Nursing 'magnet' program promoted
Thursday, March 20, 2003
By Christopher Snowbeck, Post-Gazette Staff Writer
No hospitals in Pittsburgh have been recognized for excellent nursing care by the American Nurses Association's "magnet" program.
So yesterday, the Jewish Healthcare Foundation hosted a daylong meeting at the David L. Lawrence Convention Center to introduce local health care professionals to the Magnet Recognition Program, operated by the American Nurses Credentialing Center of the ANA. About 60 hospitals across the country -- and only three in Pennsylvania -- have been designated as magnet facilities.
"Nurses have to believe they are in an environment that enables them to provide quality care," said Sheila P. Englebardt, a nursing professor at the University of North Carolina.
About 100 people gathered for the forum, which was sponsored by Health Careers Futures, an affiliate of the Jewish Healthcare Foundation established last year to address work force shortages.
A hospital seeking the magnet designation typically takes between eight months and two years to complete the application process, which costs several thousand dollars, depending on the hospital's size. It includes a two-day inspection in which surveyors assess the quality of nursing leadership, the extent to which quality care is a hospital priority and whether nurses have autonomy.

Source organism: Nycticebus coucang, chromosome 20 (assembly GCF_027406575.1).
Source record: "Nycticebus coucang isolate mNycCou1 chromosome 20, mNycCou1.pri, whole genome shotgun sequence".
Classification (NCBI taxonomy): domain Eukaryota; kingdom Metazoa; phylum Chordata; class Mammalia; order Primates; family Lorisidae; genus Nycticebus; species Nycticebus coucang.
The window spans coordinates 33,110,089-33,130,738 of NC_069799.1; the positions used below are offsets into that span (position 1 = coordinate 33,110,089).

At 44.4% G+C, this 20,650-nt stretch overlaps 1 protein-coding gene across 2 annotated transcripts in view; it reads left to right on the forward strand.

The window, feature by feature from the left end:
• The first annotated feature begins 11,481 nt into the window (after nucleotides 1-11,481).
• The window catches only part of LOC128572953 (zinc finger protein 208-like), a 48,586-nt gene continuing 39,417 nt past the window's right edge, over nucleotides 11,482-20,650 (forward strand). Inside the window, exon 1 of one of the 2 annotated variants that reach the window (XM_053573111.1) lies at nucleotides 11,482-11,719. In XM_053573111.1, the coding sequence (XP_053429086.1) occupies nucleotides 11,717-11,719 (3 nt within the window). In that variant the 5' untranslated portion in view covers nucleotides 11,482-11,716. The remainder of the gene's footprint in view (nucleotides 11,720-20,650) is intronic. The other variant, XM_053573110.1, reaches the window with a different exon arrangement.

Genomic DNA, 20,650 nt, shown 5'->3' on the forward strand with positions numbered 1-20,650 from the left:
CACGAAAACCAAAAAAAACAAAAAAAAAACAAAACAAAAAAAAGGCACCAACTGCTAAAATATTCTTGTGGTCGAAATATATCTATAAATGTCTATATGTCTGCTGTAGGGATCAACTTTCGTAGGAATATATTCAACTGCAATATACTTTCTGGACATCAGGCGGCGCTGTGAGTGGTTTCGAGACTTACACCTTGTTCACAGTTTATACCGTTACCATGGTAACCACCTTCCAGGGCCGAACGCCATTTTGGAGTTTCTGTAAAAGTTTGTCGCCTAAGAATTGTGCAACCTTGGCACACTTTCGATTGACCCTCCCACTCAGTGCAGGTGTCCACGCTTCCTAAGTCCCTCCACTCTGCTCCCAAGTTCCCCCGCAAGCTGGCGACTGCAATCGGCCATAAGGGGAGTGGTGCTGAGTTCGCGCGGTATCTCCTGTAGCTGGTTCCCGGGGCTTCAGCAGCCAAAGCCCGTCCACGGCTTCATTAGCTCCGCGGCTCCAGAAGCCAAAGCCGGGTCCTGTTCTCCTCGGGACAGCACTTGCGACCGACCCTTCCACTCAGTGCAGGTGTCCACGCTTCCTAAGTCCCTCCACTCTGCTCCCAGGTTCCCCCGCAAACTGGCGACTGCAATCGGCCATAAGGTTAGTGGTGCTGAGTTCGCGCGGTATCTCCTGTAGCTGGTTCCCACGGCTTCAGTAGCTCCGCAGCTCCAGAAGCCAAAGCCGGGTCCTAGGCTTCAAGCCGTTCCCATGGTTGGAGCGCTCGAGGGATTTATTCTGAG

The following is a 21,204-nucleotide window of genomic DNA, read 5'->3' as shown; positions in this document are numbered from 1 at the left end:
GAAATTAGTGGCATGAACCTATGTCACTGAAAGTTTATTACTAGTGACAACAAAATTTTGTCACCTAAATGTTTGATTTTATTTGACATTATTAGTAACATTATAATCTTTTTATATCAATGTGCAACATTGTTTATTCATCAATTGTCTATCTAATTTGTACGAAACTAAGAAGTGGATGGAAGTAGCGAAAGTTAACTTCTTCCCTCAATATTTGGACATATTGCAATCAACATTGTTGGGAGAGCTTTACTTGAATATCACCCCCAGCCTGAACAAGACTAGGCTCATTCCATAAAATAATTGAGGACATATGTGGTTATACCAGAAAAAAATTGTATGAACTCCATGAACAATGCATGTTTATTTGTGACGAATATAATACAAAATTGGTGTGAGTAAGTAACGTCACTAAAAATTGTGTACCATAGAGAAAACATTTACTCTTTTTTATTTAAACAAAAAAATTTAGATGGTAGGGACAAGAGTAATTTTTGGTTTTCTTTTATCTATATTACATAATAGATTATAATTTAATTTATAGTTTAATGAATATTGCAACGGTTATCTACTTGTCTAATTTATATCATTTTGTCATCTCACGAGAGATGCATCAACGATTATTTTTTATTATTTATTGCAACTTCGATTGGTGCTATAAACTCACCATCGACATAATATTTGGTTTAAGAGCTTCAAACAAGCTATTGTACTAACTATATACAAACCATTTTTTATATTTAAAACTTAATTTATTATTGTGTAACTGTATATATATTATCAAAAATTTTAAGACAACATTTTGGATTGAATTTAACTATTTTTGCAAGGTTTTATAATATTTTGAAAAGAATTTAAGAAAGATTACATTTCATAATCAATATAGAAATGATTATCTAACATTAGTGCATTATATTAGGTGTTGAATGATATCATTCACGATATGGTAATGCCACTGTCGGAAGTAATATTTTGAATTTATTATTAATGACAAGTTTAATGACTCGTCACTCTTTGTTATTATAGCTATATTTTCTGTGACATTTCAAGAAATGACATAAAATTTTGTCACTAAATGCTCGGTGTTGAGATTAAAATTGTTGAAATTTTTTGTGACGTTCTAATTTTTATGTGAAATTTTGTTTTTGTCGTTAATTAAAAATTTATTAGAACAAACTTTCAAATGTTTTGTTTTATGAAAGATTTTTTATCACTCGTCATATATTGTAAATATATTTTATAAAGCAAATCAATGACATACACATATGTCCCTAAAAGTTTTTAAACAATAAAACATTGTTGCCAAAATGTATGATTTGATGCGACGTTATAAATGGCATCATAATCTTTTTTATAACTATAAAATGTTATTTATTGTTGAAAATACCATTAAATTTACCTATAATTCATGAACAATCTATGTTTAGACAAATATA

The nurse association looks at several quality indicators, such as how often patients suffer falls and pressure ulcers, the total nursing care hours provided by patient day and the mix of registered nurses, licensed practical nurses and unlicensed staff that provide nursing care.
Magnet hospitals typically have high nurse satisfaction, low job turnover and low nurse vacancy rates even when hospitals in close proximity experience shortages.
Organizers of yesterday's forum said hospitals should seek the designation as a way to combat the nursing shortage, since research has shown that magnet hospitals are better able to recruit and retain nurses.
The benefits would accrue to patients as well as workers, said Karen Wolk Feinstein, president of the Jewish Healthcare Foundation.
Margaret Priselac, chief executive officer of UPMC Braddock, said all hospitals in the UPMC Health System aspire to the credential. The broader goal, she said, is that "nurses across the country would see Pittsburgh as a place where they want to come and work."
Christopher Snowbeck can be reached at firstname.lastname@example.org